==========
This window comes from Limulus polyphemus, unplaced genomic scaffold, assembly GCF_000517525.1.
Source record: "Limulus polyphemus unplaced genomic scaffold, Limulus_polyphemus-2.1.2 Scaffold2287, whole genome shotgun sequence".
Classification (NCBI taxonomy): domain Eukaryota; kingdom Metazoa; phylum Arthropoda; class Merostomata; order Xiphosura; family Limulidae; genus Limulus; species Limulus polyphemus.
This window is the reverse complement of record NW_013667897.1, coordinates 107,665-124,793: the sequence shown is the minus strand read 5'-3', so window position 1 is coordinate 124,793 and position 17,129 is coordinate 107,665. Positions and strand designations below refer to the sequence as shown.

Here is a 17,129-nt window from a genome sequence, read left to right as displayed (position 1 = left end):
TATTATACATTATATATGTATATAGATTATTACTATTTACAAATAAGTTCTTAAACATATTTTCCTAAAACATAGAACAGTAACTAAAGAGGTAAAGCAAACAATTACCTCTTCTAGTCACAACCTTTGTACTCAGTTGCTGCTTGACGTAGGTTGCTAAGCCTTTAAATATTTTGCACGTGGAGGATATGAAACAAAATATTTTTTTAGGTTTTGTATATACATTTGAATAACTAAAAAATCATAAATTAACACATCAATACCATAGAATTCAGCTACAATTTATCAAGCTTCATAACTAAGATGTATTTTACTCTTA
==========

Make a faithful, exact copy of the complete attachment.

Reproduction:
This window comes from Limulus polyphemus, unplaced genomic scaffold, assembly GCF_000517525.1.
Source record: "Limulus polyphemus unplaced genomic scaffold, Limulus_polyphemus-2.1.2 Scaffold2287, whole genome shotgun sequence".
Classification (NCBI taxonomy): domain Eukaryota; kingdom Metazoa; phylum Arthropoda; class Merostomata; order Xiphosura; family Limulidae; genus Limulus; species Limulus polyphemus.
This window is the reverse complement of record NW_013667897.1, coordinates 107,665-124,793: the sequence shown is the minus strand read 5'-3', so window position 1 is coordinate 124,793 and position 17,129 is coordinate 107,665. Positions and strand designations below refer to the sequence as shown.

Here is a 17,129-nt window from a genome sequence, read left to right as displayed (position 1 = left end):
TATTATACATTATATATGTATATAGATTATTACTATTTACAAATAAGTTCTTAAACATATTTTCCTAAAACATAGAACAGTAACTAAAGAGGTAAAGCAAACAATTACCTCTTCTAGTCACAACCTTTGTACTCAGTTGCTGCTTGACGTAGGTTGCTAAGCCTTTAAATATTTTGCACGTGGAGGATATGAAACAAAATATTTTTTTAGGTTTTGTATATACATTTGAATAACTAAAAAATCATAAATTAACACATCAATACCATAGAATTCAGCTACAATTTATCAAGCTTCATAACTAAGATGTATTTTACTCTTA